The Purpose of Research
Approximately 3600 years ago, in a document now known as the Edwin Smith Papyrus, the Egyptians authored the first portrayal of cancer. Since the Egyptian’s first described this destructive disease, innumerable attempts have been made to find a cure–a cure that the human race still eagerly awaits.
Meanwhile, modern medicine has delivered an array of treatment strategies that have assisted millions in their fight with cancer. In some cases, modern treatment modalities can result in a complete cure. As a whole, however, the disease has evaded our quest for a cure.
Learn more about the the research taking place in the following areas:
SO, WHERE WILL THE CURE COME FROM?
Will it come from a billion dollar government-sponsored think tank? Perhaps. Numerous vaccinations and curative treatment strategies have been developed by such organizations. Or, will the hard work of a handful of scientists and philanthropists yield a cure? Maybe. The 1992 Academy Award-nominated film “Lorenzo’s Oil” recounts the true story of two parents who helped develop a cure for their son’s adrenoleukodystrophy (ALD).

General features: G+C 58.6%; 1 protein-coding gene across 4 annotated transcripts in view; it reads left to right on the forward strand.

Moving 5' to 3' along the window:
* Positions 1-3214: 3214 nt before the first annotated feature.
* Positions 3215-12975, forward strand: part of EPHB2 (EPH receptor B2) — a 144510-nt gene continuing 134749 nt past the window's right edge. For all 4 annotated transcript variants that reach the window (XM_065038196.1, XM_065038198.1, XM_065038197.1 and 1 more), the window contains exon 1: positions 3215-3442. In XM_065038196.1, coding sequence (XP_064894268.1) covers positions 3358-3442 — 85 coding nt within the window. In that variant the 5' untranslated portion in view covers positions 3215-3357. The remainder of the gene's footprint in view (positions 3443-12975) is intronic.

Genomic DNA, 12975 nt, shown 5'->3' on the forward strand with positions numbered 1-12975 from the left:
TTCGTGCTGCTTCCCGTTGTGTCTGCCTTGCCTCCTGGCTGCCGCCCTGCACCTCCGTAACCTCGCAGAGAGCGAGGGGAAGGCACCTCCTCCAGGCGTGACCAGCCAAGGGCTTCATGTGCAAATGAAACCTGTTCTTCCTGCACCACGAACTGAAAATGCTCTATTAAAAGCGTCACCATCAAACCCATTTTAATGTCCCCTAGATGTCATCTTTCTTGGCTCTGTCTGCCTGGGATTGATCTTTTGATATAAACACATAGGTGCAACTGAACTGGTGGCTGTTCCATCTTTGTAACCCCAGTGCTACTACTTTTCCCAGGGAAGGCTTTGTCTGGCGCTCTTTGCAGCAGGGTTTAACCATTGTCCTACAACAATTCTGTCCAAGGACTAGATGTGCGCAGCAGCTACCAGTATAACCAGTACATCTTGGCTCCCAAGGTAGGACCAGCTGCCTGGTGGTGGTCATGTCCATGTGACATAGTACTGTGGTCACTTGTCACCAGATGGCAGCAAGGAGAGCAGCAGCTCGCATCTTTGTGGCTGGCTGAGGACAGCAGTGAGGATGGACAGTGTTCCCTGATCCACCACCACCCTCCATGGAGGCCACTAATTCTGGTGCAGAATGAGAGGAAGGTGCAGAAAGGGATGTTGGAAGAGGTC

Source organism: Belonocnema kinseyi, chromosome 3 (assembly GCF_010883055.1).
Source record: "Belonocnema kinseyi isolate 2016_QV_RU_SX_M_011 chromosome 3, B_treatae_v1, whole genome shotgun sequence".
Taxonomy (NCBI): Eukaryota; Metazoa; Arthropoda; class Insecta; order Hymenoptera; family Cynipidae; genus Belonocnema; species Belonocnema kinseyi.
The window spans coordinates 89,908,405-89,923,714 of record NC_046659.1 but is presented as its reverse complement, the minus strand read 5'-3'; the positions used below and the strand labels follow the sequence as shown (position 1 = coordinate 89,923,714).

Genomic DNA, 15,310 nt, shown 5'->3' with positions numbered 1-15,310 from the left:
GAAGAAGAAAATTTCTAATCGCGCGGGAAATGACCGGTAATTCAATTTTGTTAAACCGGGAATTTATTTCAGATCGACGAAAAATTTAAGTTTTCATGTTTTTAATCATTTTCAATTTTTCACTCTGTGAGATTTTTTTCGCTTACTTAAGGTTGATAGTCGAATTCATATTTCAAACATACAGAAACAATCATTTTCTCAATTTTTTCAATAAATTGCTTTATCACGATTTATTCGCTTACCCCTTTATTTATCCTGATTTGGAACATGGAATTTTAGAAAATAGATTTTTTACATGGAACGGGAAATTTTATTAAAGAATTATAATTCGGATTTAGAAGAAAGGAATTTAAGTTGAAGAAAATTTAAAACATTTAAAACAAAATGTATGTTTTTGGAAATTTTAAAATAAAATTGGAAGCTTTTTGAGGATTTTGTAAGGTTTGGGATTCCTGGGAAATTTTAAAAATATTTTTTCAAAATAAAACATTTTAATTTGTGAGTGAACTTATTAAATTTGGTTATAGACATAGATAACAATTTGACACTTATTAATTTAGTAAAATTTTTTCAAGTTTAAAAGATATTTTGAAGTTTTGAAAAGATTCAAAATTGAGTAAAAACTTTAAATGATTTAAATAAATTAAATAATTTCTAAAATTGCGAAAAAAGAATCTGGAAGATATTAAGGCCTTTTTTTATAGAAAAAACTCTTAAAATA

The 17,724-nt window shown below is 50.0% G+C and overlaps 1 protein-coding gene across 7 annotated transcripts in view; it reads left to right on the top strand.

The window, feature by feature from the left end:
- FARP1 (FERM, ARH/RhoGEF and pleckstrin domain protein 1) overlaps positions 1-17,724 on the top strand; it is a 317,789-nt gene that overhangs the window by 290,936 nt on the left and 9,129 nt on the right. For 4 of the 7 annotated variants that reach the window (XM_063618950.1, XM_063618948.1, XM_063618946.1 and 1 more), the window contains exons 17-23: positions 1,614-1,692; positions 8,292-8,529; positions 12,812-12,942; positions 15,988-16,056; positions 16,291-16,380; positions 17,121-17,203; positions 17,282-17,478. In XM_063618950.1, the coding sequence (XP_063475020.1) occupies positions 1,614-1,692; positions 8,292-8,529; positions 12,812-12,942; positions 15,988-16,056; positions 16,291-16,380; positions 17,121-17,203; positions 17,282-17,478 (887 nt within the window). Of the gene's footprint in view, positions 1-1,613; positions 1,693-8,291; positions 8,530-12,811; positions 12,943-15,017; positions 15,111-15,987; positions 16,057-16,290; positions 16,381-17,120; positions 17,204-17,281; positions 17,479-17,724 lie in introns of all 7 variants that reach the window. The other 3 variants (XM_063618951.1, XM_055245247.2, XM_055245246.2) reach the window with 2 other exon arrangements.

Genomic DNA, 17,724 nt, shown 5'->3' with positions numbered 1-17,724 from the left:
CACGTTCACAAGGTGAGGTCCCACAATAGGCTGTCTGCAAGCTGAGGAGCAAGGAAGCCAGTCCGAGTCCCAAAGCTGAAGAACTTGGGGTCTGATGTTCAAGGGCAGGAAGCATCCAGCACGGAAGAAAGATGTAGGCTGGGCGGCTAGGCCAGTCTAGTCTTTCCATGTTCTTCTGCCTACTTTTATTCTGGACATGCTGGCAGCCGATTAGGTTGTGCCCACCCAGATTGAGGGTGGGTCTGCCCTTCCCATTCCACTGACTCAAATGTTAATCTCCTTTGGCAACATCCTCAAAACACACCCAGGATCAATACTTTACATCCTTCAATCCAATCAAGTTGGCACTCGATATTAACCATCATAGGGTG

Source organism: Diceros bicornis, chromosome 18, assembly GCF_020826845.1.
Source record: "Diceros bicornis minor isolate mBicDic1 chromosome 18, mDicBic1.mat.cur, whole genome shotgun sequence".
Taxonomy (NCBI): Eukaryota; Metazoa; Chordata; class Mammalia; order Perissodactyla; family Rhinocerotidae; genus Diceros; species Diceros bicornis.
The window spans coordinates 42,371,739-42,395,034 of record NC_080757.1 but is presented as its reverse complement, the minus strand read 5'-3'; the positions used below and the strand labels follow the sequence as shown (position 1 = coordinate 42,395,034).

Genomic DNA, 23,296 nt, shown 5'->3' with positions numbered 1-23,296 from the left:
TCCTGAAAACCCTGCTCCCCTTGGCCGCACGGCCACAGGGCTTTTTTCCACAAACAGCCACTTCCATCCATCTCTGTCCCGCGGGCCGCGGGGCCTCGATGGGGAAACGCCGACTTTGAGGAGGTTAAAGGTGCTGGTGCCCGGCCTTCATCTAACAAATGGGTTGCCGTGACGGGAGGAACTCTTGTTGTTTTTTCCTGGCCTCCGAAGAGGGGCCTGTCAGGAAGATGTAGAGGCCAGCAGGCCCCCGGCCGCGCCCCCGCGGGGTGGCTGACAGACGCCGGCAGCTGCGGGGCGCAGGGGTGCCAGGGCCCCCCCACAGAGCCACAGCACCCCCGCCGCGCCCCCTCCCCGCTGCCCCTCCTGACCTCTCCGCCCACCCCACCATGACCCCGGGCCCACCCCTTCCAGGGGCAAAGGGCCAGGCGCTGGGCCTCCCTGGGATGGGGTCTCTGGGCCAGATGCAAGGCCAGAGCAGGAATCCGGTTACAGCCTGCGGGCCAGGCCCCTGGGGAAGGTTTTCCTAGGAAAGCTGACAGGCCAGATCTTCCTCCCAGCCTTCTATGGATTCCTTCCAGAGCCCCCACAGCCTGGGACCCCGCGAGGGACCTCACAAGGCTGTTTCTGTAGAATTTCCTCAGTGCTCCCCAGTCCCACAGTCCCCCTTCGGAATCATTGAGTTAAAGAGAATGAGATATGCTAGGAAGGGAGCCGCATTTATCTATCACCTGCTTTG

No matter who or what delivers the ultimate cure for cancer, the underlining impetus for that cure will be research.
The human mind is inexplicably saturated with a desire, a need even, to search for answers. This desire has given us language, fire, metal tools, automobiles, microchips, and telescopes that can see the farway fringes of the universe. And because of this desire, cancer will one day exist only in history books, not in our families, workplaces, neighborhoods, and communities.
Today’s Cancer Research
Research is defined by Merriam-Webster as a “careful or diligent search.” Thereupon, cancer research may be portrayed as the “careful” and “diligent” quest to understand cancer’s affect on the human race. This quest is the lifework of countless individuals and institutions around the world, devoted to the enrichment of the human experience from Tokyo to Tanzania, and from New York to Nepal.